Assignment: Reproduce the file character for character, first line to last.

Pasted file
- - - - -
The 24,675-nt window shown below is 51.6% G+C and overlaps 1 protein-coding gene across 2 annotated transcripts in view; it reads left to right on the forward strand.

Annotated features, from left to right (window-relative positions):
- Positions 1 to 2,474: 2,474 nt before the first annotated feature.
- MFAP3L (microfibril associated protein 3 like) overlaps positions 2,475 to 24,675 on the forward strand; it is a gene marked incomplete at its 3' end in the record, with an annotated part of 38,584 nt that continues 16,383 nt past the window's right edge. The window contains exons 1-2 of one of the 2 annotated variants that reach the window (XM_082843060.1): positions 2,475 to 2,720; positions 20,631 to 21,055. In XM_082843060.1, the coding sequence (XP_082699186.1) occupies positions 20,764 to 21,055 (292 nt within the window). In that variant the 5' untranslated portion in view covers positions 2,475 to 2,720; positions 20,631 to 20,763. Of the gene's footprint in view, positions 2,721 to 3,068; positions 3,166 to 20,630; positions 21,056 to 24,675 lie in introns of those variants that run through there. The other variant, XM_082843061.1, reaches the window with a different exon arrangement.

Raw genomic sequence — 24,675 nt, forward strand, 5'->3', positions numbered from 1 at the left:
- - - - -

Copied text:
The 24,675-nt window shown below is 51.6% G+C and overlaps 1 protein-coding gene across 2 annotated transcripts in view; it reads left to right on the forward strand.

Annotated features, from left to right (window-relative positions):
- Positions 1 to 2,474: 2,474 nt before the first annotated feature.
- MFAP3L (microfibril associated protein 3 like) overlaps positions 2,475 to 24,675 on the forward strand; it is a gene marked incomplete at its 3' end in the record, with an annotated part of 38,584 nt that continues 16,383 nt past the window's right edge. The window contains exons 1-2 of one of the 2 annotated variants that reach the window (XM_082843060.1): positions 2,475 to 2,720; positions 20,631 to 21,055. In XM_082843060.1, the coding sequence (XP_082699186.1) occupies positions 20,764 to 21,055 (292 nt within the window). In that variant the 5' untranslated portion in view covers positions 2,475 to 2,720; positions 20,631 to 20,763. Of the gene's footprint in view, positions 2,721 to 3,068; positions 3,166 to 20,630; positions 21,056 to 24,675 lie in introns of those variants that run through there. The other variant, XM_082843061.1, reaches the window with a different exon arrangement.

Raw genomic sequence — 24,675 nt, forward strand, 5'->3', positions numbered from 1 at the left: